If parents want to help their children develop language and literacy at a young age, reading bedtime stories together isn’t the only key to success.
Research from Michigan State University found that a child’s ability to self-regulate is a critical element in childhood language and literacy development, and that the earlier they can hone these skills, the faster language and literacy skills develop leading to better skills in the long run.
“Self-regulation is an umbrella term to define children’s abilities to keep information in their working memories, pay attention to tasks and even to inhibit behaviors that might prevent them from accomplishing tasks,” said Lori Skibbe, associate professor in the human development and family studies department and lead author of the study.
Through her research, Skibbe found that children who could self-regulate earlier had higher language and learning skills through at least second grade.
“We’ve known that there is a relationship between self-regulation and language and literacy, but our work shows that there is a lasting impact. The early advantage of self-regulation means children are learning these critical language and literacy skills earlier and faster, which sets the stage for developing additional skills earlier as well,” Skibbe said.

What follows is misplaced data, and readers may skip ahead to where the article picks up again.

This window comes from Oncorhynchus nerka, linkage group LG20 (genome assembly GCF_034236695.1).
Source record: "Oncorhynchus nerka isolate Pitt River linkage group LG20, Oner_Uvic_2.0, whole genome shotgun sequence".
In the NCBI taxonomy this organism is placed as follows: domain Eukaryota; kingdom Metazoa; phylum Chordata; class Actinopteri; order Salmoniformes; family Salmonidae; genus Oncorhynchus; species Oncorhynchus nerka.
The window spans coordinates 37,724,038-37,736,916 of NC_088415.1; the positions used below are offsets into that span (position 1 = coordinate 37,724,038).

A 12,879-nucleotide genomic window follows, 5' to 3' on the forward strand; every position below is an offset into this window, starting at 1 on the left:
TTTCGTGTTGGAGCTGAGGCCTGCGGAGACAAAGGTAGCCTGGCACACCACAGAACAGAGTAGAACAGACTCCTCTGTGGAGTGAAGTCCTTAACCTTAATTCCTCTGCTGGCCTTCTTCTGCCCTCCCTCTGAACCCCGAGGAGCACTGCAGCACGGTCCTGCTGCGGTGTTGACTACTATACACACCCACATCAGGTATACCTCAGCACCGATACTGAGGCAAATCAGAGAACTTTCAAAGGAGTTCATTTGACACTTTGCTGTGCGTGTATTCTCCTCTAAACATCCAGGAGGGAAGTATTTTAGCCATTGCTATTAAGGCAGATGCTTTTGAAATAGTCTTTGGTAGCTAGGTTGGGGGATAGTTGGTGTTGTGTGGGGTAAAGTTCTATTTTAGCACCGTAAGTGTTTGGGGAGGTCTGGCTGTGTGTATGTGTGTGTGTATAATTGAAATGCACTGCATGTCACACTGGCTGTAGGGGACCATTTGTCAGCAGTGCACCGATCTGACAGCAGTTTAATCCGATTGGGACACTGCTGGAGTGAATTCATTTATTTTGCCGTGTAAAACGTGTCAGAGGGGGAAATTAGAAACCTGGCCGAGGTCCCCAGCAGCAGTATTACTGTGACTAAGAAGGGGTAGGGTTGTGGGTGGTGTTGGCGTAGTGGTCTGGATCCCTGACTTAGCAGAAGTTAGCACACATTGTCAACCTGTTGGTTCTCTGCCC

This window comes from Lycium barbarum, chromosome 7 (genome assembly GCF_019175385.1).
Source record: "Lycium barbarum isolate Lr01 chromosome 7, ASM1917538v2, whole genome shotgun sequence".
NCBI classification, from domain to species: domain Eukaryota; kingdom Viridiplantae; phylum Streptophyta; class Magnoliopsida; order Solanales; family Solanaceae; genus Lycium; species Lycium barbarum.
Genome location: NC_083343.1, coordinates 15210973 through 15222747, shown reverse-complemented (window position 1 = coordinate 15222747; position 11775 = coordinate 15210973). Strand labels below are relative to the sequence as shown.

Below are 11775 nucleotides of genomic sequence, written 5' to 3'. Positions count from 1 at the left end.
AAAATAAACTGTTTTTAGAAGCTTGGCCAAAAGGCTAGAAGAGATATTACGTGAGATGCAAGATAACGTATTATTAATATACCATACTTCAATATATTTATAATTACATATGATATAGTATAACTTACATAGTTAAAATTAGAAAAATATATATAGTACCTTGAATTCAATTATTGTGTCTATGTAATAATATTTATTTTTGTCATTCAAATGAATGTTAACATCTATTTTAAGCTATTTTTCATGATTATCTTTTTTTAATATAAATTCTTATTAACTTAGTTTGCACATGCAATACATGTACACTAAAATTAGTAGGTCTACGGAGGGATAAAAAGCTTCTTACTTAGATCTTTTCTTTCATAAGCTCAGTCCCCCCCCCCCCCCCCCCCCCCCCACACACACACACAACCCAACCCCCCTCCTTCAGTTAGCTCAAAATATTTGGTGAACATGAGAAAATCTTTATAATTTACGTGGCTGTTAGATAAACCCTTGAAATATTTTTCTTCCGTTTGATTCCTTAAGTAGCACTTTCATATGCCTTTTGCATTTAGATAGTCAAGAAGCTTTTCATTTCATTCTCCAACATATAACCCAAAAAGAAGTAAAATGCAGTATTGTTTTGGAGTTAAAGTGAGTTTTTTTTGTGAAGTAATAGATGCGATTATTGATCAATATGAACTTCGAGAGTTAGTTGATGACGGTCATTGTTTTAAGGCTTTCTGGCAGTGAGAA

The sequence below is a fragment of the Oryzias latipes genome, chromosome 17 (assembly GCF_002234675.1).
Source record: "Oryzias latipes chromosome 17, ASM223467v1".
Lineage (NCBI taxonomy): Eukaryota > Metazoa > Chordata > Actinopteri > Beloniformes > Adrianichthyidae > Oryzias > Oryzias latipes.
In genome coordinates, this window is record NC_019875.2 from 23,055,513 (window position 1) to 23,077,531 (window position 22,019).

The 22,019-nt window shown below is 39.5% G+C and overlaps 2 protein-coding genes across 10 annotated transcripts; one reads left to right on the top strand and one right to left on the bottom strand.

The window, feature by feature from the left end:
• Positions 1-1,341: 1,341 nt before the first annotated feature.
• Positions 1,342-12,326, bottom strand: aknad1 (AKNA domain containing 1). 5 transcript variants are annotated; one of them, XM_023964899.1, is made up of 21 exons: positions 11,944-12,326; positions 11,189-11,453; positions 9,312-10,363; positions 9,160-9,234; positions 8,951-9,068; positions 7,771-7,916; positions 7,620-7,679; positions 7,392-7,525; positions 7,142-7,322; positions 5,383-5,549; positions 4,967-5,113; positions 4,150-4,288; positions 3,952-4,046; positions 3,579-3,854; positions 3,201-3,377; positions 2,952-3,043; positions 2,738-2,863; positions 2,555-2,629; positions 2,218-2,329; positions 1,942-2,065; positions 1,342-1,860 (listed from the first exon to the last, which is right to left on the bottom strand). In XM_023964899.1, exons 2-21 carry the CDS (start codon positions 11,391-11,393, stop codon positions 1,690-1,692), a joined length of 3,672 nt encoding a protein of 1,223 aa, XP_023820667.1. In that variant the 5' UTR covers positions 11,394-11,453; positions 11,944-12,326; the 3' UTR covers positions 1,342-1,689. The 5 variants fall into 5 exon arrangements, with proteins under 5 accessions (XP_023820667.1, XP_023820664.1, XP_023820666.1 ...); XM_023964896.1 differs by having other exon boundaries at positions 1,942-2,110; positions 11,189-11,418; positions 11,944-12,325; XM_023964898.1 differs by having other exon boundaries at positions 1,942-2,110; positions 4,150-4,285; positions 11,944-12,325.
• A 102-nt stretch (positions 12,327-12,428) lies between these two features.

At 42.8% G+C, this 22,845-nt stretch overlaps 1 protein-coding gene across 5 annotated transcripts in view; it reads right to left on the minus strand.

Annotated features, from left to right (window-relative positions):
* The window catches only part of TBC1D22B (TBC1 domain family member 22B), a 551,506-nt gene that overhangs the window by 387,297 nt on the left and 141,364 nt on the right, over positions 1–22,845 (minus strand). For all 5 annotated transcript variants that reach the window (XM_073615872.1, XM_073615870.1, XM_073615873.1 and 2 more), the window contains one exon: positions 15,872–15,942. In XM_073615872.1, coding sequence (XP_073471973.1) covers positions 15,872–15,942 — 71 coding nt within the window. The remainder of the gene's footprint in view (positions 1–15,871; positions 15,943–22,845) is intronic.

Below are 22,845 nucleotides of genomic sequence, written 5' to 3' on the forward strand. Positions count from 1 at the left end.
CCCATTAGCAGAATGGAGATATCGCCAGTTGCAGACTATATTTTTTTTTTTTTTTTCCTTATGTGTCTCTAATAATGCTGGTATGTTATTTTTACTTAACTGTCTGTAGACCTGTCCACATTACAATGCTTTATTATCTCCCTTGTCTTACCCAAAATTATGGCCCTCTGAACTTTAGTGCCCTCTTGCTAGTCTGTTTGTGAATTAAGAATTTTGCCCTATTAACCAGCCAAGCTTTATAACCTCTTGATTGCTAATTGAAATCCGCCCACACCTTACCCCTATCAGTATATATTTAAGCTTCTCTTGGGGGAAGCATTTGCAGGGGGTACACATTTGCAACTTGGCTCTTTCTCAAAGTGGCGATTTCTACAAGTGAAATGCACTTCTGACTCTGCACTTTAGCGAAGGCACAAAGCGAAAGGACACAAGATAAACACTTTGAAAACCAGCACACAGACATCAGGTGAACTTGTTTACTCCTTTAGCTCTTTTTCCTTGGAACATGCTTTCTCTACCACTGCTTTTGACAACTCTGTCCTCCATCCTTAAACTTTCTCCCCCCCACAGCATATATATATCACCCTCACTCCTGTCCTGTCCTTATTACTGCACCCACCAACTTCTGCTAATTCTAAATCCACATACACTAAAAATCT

Skibbe and her research team assessed 351 children twice a year from preschool to second grade, on both self-regulation and on language and literacy.
When assessing self-regulation, the children were asked to play a game that required them to follow prompts from the researchers.
“We asked them to touch their heads, shoulders, knees and toes, similar to the childhood ‘Simon Says’ game,” Skibbe said. “Then, we reversed or mixed the commands to see who could follow based on the instructions they retained.”
When assessing academic development, Skibbe looked at four language and literacy skills: comprehension; vocabulary; early decoding, or the ability to identify letters of the alphabet and read short words; and phonological awareness, or understanding the sound structure of language.
Some children are biologically predisposed to develop self-regulation skills earlier, Skibbe said, but there are things parents can do to help them in their development.
“By nature, humans are not effective multitaskers, and children need time where they focus on only one thing,” she said.
“Parents need to be aware of how their children can regulate their own behavior based on what’s going on around them. Parents can structure their home environment and routines in ways that support children,” Skibbe said. A full night of sleep, playing games with children and having time without distractions in the background are things you might not think help language and literacy development, but they do.”
NeuroNet is based on the neuroscience of attention, memory, and fluency of learned skills. By combining rhythmic exercise with academic drills, NeuroNet students achieve greater fluency in essential reading skills. Watch NeuroNet in action at the Westminster School:
Article reposted with permission from Michigan State University.